NOLS method. Stack rocks near stove at level of burner. Place covered pot on burner so ¼ is over a low flame and ¾ is on the rocks. Every 2-3 minutes, give the pot a ¼ turn so a new section is over the flame. Keep rotating till done. I’m not sure how well this works. NOLS is the ultimate minimalist organization.
Fire on top method. Make a pyramid shaped fire using palm-length sticks on the lid of the cooking pot and a stove on low under the whole thing. I think the only result will be a scorched lid.
Dutch Oven Cooking
This is an all in one portable camp cooking utensil, that can function as a kettle, pot, oven or a frying pan. It roasts, braises, bakes or slow cooks. It especially works for groups of four or more. The classic Dutch oven is cast iron, heavy, thick and flat on the bottom, has 3 short legs to allow air to get to the coals below the oven, and a tight-fitting flat lid with a lip to hold coals on top of the pot for all-around baking heat. A metal bail lets you suspend the oven from a tripod for simmering. Aluminum ovens are about 1/3 of the weight, rustproof, require no seasoning, and easy to clean, don’t retain heat as long as cast iron, but heat up faster. GSI Outdoors makes a 10-inch model that nests inside a 12-inch oven with feet. A carrying case holds the ovens in one handy unit.
Charcoal briquettes are recommended over a wood heat source as they provide consistent, long-lasting heat. A single briquette is roughly equivalent to increasing the oven temperature by 20 degrees F. Figure on 18-20 briquettes to bring the oven to 350-375 degrees, a temperature sufficient to bake most any dish. Cold temperatures, wind, and altitude increase the number of briquettes. Practice is key to controlling the heat. One method uses the ‘rule of threes’: take the diameter of the oven in inches and subtract 3 for the number to place under the oven; add 3 to the diameter for the number to go on the lid – for a 12″ oven that would be 15 briquettes in a ring on the outer lip of the lid and 9 in a circle underneath. This creates a uniform temperature and less likelihood of burning the food. Keep some spare coals on the sidelines for meals with longer cooking times and replace briquettes as you cook. Timing takes practice. Instant light briquettes are infused with starter fluid eliminating the need for carrying it. Count out each meal’s worth of coals and store them in plastic freezer bags that are then placed in a 10 liter dry bag (a 10-pound bag of briquettes can provide 6 dinners for 5 campers.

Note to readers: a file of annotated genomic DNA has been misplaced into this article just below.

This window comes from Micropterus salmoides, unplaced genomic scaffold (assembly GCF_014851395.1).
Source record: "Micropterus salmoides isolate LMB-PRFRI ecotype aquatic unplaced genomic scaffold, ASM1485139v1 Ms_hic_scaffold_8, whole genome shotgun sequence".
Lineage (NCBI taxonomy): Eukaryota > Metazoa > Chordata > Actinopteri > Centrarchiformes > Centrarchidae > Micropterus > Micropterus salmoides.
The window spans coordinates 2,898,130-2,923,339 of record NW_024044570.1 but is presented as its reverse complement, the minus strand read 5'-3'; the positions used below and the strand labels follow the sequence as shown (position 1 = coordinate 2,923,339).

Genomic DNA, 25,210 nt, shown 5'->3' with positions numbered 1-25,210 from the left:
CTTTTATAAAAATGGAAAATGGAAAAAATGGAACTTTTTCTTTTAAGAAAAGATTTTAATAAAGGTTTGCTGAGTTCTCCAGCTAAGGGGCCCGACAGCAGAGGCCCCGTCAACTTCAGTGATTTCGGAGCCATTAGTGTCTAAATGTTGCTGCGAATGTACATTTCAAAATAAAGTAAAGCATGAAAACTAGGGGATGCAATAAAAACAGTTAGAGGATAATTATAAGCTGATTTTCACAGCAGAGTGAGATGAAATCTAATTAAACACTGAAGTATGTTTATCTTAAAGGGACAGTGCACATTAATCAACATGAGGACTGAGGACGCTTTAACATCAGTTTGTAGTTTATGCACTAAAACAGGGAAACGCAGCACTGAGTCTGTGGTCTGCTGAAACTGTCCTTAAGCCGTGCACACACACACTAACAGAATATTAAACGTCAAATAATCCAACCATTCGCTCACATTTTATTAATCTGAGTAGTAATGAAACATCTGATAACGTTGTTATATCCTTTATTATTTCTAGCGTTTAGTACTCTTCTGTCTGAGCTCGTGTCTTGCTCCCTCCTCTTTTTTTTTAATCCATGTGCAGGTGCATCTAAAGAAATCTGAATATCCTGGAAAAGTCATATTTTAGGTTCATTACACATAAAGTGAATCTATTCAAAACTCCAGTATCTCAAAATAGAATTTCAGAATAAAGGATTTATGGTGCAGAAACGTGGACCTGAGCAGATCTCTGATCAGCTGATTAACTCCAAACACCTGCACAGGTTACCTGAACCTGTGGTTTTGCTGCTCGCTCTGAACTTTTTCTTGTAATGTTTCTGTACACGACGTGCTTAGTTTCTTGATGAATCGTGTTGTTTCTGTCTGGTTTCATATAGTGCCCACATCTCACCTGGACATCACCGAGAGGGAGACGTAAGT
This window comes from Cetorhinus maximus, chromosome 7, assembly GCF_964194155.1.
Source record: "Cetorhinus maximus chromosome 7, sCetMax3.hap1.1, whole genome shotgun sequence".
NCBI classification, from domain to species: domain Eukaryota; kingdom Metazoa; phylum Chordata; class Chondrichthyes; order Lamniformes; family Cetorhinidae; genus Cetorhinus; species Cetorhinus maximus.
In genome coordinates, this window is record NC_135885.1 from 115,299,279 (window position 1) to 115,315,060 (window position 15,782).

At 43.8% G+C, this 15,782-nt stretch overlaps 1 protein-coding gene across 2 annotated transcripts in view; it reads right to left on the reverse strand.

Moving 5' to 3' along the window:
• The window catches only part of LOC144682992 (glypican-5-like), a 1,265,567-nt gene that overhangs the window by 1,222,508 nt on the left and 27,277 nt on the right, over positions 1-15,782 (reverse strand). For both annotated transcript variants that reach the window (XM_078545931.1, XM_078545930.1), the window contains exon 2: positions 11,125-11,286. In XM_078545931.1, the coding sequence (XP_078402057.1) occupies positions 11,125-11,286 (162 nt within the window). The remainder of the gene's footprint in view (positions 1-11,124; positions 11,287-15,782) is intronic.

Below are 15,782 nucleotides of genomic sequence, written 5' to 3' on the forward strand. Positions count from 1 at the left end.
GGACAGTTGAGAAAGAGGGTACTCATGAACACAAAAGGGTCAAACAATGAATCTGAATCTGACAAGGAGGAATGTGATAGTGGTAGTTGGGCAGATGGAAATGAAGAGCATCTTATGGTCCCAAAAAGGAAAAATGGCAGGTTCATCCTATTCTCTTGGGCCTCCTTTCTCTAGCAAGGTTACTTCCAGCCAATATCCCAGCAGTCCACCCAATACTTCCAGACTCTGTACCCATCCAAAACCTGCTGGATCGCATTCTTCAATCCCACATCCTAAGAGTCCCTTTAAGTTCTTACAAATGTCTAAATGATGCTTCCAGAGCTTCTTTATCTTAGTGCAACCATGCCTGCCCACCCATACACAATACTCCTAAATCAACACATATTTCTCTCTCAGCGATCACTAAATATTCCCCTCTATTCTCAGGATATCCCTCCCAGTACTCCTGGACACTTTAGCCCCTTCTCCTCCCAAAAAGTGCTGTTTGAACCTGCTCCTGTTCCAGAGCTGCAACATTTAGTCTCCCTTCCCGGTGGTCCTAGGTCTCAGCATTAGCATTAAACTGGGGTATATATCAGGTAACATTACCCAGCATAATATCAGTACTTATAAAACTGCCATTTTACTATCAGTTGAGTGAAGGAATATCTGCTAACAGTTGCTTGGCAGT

Prepare the coals by stacking into a pyramidal shape, light them and allow to preheat. Once the coals have a line of gray ash, use tongs to transfer them to the oven. Avoid the temptation to remove the lid to avoid losing heat and depend on the aroma of the food to tell you when its done.
Additions: Long handled tongs distribute the charcoal, pliers to remove the lid, BBQ lighter, large serving spoon, small plastic scraper for cleanup, a wire tripod to use as a stand for the 10″ legless model. A fire pan can be made from lightweight aluminum roasting pans. Use 3 rocks to serve as a lid rest. To prevent sticking and for easier clean-up, use oil to coat the oven and parchment paper cut into rounds when baking breads and cakes. When baking cakes, breads or pastries, rotate the oven a quarter turn every 15 minutes to prevent hot spots. Use large zip-locks to mix ingredients in for baking. The lid, turned upside down on a bed of coals, can be used for frying or grilling. Vacuum sealed bags are good ways to carry ingredients.
Resources: 1. “The Outdoor Dutch Oven Cookbook” by Sheila Mills (225 tasty often gourmet recipes). 2. “A Fork in the Trail” by Laurie Ann March (uses dehydrated ingredients. 3. honeyvillegrain.com has discount, bulk items with hard-to-find foods. 4. gsioutdoors.com for ordering Dutch ovens and accessories.
Avoid ice. Cloudy water should be strained using a coffee filter or bandana.
Bottled water. This is expensive and creates a pollution problem with the plastic bottles. Check the seals as the bottle may have been refilled.
Boiling. At sea level, 1 minute is sufficient, at 5,000 feet, 3 minutes is necessary. In some countries like Nepal, it uses valuable resources like wood.
Halogens. Efficacy depends on concentration of the chemical, temperature of the water, and contact time. Chlorine gives flavor and may not kill Giardia cysts. Halozone requires 6 tablets/liter, loses effectiveness when exposed to warm, humid air, and does kill cryptosporidium. Iodine better than chlorine on all counts but may not kill cyclosporidia and some E coli. There are many products. The best may be betadine 4 drops/liter, wait 30 minutes. Adding vitamin C, 50mg, renders the water nearly flavorless.
Filtration. The efficacy depends on the size of the pores in the filter. No taste. Disadvantages are micro cracks or eroded channels decrease effectiveness, the filter can become contaminated, doesn’t work for viruses, expensive and bulky, and many travel filters don’t remove E coli, the most common cause of problems. Its best use may be to remove sediment and organic debris so that one of the halogens works better.
UltraViolet. Kills everything including viruses and protozoa like giardia and cryptosporidium. The maximum amount that can be treated is 1 liter. UV only works on clear water and best to swirl the water around while treating. Takes at least 30 seconds for 1 liter.